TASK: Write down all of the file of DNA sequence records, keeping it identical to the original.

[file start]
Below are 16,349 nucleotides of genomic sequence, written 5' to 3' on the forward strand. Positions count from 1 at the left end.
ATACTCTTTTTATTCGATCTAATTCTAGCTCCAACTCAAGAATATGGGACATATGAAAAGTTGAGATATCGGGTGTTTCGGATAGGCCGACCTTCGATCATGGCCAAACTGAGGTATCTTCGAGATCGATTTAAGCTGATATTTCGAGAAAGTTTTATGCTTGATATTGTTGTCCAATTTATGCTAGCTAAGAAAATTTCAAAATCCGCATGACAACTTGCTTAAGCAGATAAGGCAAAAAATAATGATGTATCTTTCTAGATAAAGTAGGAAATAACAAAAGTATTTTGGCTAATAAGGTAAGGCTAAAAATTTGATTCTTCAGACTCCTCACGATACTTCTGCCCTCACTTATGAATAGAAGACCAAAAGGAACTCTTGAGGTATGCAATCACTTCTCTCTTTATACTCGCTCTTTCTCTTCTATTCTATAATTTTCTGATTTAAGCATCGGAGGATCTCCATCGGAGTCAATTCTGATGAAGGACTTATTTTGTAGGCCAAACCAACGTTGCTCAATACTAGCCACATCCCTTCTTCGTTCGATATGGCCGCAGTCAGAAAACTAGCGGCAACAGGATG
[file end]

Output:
Below are 16,349 nucleotides of genomic sequence, written 5' to 3' on the forward strand. Positions count from 1 at the left end.
ATACTCTTTTTATTCGATCTAATTCTAGCTCCAACTCAAGAATATGGGACATATGAAAAGTTGAGATATCGGGTGTTTCGGATAGGCCGACCTTCGATCATGGCCAAACTGAGGTATCTTCGAGATCGATTTAAGCTGATATTTCGAGAAAGTTTTATGCTTGATATTGTTGTCCAATTTATGCTAGCTAAGAAAATTTCAAAATCCGCATGACAACTTGCTTAAGCAGATAAGGCAAAAAATAATGATGTATCTTTCTAGATAAAGTAGGAAATAACAAAAGTATTTTGGCTAATAAGGTAAGGCTAAAAATTTGATTCTTCAGACTCCTCACGATACTTCTGCCCTCACTTATGAATAGAAGACCAAAAGGAACTCTTGAGGTATGCAATCACTTCTCTCTTTATACTCGCTCTTTCTCTTCTATTCTATAATTTTCTGATTTAAGCATCGGAGGATCTCCATCGGAGTCAATTCTGATGAAGGACTTATTTTGTAGGCCAAACCAACGTTGCTCAATACTAGCCACATCCCTTCTTCGTTCGATATGGCCGCAGTCAGAAAACTAGCGGCAACAGGATG